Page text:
Falling Prices: Playing the Waiting Gameby Tim Manni
The recent reprieve in gas prices have gotten a lot of people thinking “why haven’t other prices dropped as well?” Well, there are a couple of answers, none of which will offer any immediate satisfaction. When it comes to falling prices, a key word is “waiting.”
As we’ve mentioned before on this blog, prices seem to rise faster then they fall. While it seems a price increase can be felt overnight, a decrease might take months. Everyone from farmers to airlines purchase commodities in the features market. They may lock in a price and agree to pay that price for a given set of time; for example farmers may sign contracts to purchase fertilizer (which has been extremely expensive) well into next year.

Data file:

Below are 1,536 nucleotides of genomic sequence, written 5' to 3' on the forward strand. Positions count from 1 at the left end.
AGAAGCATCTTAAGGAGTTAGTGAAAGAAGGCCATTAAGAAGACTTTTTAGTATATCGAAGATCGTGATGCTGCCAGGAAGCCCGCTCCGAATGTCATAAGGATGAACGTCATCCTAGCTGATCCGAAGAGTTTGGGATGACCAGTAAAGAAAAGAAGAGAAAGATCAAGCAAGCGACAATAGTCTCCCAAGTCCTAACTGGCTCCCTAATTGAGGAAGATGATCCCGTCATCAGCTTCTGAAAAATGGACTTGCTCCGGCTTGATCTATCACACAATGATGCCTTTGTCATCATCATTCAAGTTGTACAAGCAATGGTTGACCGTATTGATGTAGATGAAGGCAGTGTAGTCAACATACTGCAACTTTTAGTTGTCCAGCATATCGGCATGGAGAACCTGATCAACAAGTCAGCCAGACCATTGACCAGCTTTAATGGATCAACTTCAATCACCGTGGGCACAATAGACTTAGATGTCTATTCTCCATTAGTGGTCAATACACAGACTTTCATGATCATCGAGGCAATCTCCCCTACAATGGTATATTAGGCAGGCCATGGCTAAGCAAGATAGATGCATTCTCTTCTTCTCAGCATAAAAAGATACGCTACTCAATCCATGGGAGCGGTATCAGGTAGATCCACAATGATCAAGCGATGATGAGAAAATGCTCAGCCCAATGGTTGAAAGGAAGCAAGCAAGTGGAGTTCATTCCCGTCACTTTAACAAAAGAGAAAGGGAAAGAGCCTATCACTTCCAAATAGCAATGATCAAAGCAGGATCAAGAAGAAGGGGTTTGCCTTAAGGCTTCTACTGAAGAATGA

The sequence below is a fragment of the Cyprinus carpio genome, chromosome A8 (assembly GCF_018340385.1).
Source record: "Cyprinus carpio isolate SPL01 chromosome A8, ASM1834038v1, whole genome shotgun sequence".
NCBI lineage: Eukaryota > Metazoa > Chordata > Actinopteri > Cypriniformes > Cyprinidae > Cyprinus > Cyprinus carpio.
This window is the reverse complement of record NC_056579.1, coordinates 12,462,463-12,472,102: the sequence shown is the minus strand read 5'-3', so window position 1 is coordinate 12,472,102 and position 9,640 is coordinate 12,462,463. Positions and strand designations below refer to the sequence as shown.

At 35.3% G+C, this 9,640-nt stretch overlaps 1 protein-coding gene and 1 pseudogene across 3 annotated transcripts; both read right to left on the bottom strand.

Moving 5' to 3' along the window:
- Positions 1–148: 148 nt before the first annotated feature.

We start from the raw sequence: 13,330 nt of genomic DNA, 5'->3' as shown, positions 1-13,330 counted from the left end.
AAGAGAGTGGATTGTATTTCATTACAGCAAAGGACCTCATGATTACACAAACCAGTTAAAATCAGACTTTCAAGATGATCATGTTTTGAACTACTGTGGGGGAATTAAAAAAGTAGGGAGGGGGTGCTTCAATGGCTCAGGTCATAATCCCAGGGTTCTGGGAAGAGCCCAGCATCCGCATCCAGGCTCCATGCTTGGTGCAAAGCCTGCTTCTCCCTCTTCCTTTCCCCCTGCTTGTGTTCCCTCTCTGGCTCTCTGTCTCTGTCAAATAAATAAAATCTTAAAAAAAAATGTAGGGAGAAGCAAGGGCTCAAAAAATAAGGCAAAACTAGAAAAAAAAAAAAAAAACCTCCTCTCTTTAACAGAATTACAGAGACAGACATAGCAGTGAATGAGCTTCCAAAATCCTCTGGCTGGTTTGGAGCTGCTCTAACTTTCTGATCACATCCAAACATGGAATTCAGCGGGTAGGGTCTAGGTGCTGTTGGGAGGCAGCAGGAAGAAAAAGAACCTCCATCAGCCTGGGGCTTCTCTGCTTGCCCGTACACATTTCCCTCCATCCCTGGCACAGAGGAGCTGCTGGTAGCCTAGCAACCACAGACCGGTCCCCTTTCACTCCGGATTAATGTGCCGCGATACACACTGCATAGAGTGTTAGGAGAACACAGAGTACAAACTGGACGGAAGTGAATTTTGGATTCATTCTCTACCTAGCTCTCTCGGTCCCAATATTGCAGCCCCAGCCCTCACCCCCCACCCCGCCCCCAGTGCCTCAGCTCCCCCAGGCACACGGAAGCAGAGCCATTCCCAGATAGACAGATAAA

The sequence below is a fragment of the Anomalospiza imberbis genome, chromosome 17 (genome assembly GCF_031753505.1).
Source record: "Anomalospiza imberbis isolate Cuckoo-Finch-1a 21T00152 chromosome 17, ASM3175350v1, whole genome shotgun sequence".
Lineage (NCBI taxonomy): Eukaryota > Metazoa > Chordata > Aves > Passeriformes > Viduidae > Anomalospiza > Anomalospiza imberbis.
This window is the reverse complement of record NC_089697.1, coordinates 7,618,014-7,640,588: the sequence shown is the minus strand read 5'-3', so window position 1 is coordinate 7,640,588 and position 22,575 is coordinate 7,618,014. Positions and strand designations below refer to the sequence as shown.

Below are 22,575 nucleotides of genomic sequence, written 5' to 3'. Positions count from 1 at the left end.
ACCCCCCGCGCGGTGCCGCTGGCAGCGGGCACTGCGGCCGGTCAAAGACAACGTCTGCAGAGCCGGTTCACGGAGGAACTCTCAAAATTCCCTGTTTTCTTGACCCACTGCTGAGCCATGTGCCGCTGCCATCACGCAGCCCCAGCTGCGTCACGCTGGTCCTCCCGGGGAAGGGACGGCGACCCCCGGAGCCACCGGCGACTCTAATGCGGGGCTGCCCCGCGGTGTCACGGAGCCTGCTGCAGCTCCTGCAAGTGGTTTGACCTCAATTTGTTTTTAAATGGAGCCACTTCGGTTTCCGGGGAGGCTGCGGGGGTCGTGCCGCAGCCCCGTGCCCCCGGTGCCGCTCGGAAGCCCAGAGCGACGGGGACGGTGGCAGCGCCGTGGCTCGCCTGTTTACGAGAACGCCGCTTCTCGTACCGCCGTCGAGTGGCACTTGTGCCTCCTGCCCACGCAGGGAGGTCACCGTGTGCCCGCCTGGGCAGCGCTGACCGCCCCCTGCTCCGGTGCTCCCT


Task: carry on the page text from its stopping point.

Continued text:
Another key word in the waiting game of falling prices is “fear.” When fuel costs rose, manufacturers and distributors were forced to raise costs. Although oil prices have fallen more than 50% since July, fear that prices will once again rise have kept the cost of doing business high.
Products like produce that can be cultivated and shipped in the short term are likely to see their prices drop first, rather than products with a longer curve of production. For products with reduced consumer demand, such as automobiles and homes, their prices have been dropping; consumers may be waiting for them to fall some more before buying.